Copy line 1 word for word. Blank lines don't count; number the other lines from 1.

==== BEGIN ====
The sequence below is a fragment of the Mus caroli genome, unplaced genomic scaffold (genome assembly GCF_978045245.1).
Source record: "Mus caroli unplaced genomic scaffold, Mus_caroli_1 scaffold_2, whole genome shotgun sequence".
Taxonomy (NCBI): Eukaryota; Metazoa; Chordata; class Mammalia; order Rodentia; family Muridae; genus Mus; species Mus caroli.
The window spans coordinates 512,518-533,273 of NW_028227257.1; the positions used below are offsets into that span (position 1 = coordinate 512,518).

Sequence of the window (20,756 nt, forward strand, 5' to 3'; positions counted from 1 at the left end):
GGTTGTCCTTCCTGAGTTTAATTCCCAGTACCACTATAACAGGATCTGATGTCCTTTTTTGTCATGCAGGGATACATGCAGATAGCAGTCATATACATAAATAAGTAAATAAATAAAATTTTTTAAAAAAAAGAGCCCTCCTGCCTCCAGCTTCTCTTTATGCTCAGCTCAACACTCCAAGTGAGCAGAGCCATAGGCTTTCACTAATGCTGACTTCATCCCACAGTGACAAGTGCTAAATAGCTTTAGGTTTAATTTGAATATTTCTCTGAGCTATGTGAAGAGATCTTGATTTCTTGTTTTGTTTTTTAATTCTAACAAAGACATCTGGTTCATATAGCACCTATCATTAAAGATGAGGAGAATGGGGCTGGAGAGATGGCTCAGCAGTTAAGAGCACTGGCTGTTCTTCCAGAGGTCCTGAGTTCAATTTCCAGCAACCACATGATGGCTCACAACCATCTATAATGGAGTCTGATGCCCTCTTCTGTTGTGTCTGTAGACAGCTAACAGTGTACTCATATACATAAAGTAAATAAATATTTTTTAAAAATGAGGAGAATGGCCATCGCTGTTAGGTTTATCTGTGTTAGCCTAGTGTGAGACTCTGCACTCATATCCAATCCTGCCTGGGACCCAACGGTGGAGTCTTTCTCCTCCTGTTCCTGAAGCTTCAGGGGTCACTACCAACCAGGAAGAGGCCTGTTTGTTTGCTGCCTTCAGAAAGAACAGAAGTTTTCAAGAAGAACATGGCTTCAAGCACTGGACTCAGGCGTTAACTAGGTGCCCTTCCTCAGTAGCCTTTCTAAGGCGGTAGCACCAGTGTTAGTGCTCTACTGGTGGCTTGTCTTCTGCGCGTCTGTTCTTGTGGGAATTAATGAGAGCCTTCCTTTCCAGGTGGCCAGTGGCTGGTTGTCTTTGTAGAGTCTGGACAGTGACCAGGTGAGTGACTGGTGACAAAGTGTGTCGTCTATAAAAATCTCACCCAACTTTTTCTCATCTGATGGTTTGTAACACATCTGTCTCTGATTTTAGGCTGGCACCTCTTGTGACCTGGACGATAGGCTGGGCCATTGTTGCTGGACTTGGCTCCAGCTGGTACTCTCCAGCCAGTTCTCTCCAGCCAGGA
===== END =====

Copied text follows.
The sequence below is a fragment of the Mus caroli genome, unplaced genomic scaffold (genome assembly GCF_978045245.1).